NBN Co faces fresh pressure not to fully unwind free bandwidth boost

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NBN Co faces fresh pressure not to fully unwind free bandwidth boost

As its own research shows ongoing need.

NBN Co is under renewed pressure to maintain some of the free bandwidth boost it has offered during the coronavirus lockdown period after its own research indicated that elevated demand for internet could extend beyond July.

Figures released by the Australian Competition and Consumer Commission (ACCC) today showed the aggregate impact of the temporary capacity offered by NBN Co.

The boost allows RSPs to use up to 40 percent additional bandwidth above February 2020 levels without incurring additional costs.

On a network-wide basis, bandwidth per user “increased from 1.92Mbps to 2.52Mbps during the March quarter,” the ACCC said.

Separate numbers released by the ACCC last week [pdf] showed that the temporary boost reversed negative performance impacts of up to 23 percent.

NBN Co has already extended the free offer once, such that it now runs through to the end of July instead of the end of May as initially slated.

The immediate question is what happens to the bandwidth boost after July - and specifically, the extent to which it might be eased.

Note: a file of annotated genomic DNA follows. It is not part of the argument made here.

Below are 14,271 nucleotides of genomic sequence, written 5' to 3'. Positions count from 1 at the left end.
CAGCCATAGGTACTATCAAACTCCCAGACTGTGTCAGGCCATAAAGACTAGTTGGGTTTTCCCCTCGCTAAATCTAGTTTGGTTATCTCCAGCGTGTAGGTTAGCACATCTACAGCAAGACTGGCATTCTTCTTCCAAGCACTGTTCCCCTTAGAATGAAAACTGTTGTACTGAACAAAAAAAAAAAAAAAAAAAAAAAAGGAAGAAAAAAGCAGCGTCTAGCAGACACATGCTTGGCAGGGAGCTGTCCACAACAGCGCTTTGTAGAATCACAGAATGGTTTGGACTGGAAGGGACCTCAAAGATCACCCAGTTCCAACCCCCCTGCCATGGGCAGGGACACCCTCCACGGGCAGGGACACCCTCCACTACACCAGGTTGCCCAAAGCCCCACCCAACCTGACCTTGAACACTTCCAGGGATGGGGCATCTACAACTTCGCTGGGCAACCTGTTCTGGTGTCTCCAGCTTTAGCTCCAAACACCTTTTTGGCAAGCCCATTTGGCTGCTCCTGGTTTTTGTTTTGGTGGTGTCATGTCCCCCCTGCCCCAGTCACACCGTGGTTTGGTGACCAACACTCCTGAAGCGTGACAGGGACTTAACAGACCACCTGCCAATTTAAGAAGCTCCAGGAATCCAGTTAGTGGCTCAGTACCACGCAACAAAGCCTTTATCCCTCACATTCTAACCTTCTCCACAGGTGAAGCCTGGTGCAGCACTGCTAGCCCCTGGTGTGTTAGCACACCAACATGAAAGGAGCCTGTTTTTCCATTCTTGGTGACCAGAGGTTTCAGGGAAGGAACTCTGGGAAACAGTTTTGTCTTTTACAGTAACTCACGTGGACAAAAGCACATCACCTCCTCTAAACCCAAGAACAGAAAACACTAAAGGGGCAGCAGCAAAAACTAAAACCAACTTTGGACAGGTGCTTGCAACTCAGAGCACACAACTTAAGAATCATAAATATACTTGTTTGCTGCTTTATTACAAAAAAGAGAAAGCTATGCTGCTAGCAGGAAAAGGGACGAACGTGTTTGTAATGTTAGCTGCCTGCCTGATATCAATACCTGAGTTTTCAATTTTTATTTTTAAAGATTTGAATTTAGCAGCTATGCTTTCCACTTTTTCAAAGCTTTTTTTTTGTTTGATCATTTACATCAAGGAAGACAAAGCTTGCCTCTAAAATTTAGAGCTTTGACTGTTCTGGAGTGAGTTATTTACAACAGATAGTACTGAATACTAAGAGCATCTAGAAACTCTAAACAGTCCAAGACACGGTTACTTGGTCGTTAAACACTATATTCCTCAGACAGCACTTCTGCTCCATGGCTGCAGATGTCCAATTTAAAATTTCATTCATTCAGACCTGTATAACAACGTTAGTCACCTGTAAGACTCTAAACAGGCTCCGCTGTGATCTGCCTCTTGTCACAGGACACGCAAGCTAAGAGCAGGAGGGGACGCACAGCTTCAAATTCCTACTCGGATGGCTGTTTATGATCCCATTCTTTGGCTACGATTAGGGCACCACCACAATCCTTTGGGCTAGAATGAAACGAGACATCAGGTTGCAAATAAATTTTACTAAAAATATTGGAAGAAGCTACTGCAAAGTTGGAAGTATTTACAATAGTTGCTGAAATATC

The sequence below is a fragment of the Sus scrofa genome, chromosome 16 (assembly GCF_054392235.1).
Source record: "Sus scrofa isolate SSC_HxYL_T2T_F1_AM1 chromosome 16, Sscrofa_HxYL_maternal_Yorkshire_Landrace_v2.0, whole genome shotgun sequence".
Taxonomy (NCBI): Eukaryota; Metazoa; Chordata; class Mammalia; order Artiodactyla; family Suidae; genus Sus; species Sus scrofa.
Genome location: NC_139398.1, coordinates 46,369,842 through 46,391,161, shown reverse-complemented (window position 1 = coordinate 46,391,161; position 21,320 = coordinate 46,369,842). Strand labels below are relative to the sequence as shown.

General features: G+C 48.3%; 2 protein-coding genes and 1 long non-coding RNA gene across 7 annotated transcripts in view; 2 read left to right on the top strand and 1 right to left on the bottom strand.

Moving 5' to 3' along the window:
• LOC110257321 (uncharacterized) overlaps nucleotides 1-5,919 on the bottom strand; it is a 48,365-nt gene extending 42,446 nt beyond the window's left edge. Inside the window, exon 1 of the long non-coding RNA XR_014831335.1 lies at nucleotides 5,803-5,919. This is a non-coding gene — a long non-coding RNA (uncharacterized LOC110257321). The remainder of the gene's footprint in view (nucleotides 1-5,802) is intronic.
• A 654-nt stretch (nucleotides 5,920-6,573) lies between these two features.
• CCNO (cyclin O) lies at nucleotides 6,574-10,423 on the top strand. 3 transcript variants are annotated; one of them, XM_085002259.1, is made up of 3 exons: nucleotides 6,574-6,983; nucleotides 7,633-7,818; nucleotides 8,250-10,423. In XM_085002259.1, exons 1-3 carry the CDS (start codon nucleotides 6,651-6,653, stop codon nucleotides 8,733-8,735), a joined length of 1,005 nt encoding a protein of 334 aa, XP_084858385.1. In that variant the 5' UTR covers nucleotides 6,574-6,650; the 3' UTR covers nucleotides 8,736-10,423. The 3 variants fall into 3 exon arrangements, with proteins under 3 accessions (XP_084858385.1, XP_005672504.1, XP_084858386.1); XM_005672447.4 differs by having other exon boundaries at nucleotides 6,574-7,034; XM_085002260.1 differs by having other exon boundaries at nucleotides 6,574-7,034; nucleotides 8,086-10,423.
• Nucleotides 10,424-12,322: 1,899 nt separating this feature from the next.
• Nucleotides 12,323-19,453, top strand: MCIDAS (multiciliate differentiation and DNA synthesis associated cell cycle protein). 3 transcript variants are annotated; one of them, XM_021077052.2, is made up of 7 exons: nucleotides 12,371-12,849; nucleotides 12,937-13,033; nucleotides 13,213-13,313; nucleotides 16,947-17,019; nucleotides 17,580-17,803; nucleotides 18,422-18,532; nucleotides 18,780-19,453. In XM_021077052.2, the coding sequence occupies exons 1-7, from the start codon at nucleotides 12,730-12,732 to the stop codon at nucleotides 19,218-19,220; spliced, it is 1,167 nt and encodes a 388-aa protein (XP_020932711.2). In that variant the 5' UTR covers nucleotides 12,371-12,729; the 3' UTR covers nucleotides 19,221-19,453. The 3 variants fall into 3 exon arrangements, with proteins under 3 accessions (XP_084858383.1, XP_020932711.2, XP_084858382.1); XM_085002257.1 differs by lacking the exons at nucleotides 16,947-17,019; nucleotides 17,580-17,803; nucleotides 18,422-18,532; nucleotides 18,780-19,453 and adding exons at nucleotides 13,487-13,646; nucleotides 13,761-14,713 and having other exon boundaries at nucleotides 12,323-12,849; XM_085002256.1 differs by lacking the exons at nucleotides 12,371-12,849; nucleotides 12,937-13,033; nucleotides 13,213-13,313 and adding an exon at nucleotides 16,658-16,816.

"The question from here is how do we transition CVC [connectivity virtual circuit bandwidth] pricing to a new normal in a fair and economically responsible way?" shadow minister for communications Michelle Rowland said.

"Hastily undoing the capacity boost would be problematic given this could force up prices or lead to congestion. 

“For this reason, Labor would prefer to see a considered transition of NBN capacity pricing in consultation with retail providers, informed by traffic trends as COVID-19 restrictions wind down.”

NBN Co’s ability to fully unwind the bandwidth boost is made more tricky by the release of a ‘behavioural change survey’ it commissioned Venture Insights to produce last month.

Though the survey was seized upon by the government as a largely political point-scoring exercise, it found 67 percent of respondents “expect to work from home more after the pandemic has ended.”

Of people working from home, 79 percent had “purchased one or more devices to support their online activities during COVID-19, and 56 percent had created a new or dedicated office space,” NBN Co said.

As to what that means for NBN Co’s ability to resume charging for some of the bandwidth it currently provides for free, the Government said only that “NBN Co is actively monitoring and managing network demand”.

Comment was also being sought from an NBN Co spokesperson at the time of publication.

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